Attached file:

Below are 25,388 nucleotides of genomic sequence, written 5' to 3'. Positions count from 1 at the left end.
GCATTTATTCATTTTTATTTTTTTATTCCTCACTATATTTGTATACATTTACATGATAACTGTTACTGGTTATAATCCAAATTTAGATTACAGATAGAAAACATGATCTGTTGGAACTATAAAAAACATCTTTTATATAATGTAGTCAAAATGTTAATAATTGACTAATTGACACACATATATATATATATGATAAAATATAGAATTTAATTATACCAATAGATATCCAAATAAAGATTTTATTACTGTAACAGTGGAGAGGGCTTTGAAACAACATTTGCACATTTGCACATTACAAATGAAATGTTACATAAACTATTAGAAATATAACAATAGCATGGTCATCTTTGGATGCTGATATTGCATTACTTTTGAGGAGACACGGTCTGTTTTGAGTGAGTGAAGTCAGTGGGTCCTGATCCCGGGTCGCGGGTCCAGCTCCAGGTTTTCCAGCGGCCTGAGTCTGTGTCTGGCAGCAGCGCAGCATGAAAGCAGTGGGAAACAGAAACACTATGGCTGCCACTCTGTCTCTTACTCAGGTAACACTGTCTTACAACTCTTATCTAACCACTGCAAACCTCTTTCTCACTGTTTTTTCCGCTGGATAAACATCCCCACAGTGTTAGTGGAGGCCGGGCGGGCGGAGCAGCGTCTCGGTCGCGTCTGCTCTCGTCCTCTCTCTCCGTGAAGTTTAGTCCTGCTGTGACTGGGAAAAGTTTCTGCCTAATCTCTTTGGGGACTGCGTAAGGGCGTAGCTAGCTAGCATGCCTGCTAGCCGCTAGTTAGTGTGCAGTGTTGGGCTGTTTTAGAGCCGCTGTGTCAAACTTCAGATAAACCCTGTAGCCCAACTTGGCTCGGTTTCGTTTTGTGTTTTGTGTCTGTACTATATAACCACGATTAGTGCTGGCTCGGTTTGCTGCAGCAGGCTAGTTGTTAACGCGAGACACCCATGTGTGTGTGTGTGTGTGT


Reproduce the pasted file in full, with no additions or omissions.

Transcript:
Below are 25,388 nucleotides of genomic sequence, written 5' to 3'. Positions count from 1 at the left end.
GCATTTATTCATTTTTATTTTTTTATTCCTCACTATATTTGTATACATTTACATGATAACTGTTACTGGTTATAATCCAAATTTAGATTACAGATAGAAAACATGATCTGTTGGAACTATAAAAAACATCTTTTATATAATGTAGTCAAAATGTTAATAATTGACTAATTGACACACATATATATATATATGATAAAATATAGAATTTAATTATACCAATAGATATCCAAATAAAGATTTTATTACTGTAACAGTGGAGAGGGCTTTGAAACAACATTTGCACATTTGCACATTACAAATGAAATGTTACATAAACTATTAGAAATATAACAATAGCATGGTCATCTTTGGATGCTGATATTGCATTACTTTTGAGGAGACACGGTCTGTTTTGAGTGAGTGAAGTCAGTGGGTCCTGATCCCGGGTCGCGGGTCCAGCTCCAGGTTTTCCAGCGGCCTGAGTCTGTGTCTGGCAGCAGCGCAGCATGAAAGCAGTGGGAAACAGAAACACTATGGCTGCCACTCTGTCTCTTACTCAGGTAACACTGTCTTACAACTCTTATCTAACCACTGCAAACCTCTTTCTCACTGTTTTTTCCGCTGGATAAACATCCCCACAGTGTTAGTGGAGGCCGGGCGGGCGGAGCAGCGTCTCGGTCGCGTCTGCTCTCGTCCTCTCTCTCCGTGAAGTTTAGTCCTGCTGTGACTGGGAAAAGTTTCTGCCTAATCTCTTTGGGGACTGCGTAAGGGCGTAGCTAGCTAGCATGCCTGCTAGCCGCTAGTTAGTGTGCAGTGTTGGGCTGTTTTAGAGCCGCTGTGTCAAACTTCAGATAAACCCTGTAGCCCAACTTGGCTCGGTTTCGTTTTGTGTTTTGTGTCTGTACTATATAACCACGATTAGTGCTGGCTCGGTTTGCTGCAGCAGGCTAGTTGTTAACGCGAGACACCCATGTGTGTGTGTGTGTGTGT